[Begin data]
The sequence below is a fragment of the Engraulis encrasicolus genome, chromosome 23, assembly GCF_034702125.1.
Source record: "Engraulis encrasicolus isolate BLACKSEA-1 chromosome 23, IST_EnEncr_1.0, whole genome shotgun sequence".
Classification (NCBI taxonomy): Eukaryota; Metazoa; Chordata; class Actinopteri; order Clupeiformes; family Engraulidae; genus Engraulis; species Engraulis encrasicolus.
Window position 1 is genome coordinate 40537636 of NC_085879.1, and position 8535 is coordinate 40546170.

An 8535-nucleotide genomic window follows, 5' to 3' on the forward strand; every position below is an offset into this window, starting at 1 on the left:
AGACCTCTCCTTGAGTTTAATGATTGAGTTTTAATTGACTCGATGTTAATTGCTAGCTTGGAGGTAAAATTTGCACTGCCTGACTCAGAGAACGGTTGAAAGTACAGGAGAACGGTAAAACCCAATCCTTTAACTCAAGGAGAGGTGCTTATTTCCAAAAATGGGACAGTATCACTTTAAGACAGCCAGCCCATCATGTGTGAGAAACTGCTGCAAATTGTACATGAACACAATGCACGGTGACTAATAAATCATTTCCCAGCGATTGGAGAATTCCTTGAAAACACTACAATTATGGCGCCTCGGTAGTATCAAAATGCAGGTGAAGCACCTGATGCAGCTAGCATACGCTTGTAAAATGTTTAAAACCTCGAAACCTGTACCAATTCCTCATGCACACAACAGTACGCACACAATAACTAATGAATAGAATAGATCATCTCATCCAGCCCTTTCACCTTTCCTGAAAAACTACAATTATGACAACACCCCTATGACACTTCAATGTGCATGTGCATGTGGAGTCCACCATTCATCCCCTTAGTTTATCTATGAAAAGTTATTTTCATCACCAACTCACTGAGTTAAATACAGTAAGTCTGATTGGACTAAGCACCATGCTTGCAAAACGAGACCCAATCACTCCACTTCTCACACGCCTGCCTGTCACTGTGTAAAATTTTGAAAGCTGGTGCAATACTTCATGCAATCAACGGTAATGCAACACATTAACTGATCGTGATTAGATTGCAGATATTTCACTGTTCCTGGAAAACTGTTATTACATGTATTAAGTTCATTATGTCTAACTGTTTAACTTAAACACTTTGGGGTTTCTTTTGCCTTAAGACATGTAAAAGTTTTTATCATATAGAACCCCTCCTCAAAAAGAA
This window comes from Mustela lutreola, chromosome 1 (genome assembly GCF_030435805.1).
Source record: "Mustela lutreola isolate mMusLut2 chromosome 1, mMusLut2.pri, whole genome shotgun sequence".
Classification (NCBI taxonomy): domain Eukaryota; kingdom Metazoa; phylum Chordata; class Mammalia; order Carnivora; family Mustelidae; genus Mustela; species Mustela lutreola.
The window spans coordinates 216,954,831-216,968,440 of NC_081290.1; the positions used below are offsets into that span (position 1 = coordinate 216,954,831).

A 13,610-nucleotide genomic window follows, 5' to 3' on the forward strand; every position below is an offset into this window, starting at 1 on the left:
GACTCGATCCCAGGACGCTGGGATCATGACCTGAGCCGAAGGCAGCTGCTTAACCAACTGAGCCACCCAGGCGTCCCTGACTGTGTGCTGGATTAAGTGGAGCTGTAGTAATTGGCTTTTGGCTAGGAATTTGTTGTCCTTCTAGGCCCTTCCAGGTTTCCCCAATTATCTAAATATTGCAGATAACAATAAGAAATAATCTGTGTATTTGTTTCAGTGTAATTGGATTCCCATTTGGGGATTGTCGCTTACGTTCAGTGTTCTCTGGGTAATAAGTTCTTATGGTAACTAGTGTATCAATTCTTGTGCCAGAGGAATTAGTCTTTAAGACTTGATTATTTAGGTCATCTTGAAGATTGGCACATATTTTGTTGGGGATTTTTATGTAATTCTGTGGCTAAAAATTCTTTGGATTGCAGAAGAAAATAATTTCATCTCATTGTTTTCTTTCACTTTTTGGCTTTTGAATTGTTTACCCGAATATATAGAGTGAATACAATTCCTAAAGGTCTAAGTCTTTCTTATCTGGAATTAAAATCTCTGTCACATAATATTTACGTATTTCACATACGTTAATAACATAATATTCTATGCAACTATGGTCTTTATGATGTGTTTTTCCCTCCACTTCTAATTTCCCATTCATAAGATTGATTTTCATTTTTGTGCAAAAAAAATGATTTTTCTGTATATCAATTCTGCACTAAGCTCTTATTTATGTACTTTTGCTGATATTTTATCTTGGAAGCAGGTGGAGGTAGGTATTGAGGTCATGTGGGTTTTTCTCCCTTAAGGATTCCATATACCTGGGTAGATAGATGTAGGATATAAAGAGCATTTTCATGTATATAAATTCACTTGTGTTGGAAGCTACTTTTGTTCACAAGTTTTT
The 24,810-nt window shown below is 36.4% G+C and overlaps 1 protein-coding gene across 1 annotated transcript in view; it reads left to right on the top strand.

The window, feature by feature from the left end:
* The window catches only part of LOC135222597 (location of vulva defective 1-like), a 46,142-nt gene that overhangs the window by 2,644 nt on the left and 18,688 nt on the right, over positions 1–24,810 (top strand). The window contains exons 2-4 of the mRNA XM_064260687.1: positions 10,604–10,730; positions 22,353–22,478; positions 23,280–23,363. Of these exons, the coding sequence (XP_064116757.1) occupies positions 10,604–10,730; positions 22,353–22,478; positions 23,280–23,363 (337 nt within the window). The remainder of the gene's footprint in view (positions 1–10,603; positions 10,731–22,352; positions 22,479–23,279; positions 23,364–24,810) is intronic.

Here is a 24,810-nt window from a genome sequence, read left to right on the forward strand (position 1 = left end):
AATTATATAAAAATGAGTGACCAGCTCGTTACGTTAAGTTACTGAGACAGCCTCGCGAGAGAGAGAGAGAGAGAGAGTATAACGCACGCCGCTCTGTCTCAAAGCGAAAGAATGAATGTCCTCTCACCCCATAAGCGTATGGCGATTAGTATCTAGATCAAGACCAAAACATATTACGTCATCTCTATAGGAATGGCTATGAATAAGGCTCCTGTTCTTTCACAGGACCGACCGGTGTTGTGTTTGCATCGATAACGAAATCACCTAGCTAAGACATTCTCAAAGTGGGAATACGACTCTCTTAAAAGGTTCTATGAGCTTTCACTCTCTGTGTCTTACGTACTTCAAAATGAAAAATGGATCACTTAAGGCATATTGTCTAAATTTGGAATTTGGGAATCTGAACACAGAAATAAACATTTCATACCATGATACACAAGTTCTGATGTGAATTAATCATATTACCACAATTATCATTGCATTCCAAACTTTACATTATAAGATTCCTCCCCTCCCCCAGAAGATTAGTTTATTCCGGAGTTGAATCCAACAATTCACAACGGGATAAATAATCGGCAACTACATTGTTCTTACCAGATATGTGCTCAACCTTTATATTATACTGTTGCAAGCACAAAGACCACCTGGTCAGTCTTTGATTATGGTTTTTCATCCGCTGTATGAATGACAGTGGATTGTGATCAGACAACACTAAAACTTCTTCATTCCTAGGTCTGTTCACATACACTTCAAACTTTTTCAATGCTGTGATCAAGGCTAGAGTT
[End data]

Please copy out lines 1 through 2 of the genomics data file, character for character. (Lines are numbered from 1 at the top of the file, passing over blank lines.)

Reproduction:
The sequence below is a fragment of the Engraulis encrasicolus genome, chromosome 23, assembly GCF_034702125.1.
Source record: "Engraulis encrasicolus isolate BLACKSEA-1 chromosome 23, IST_EnEncr_1.0, whole genome shotgun sequence".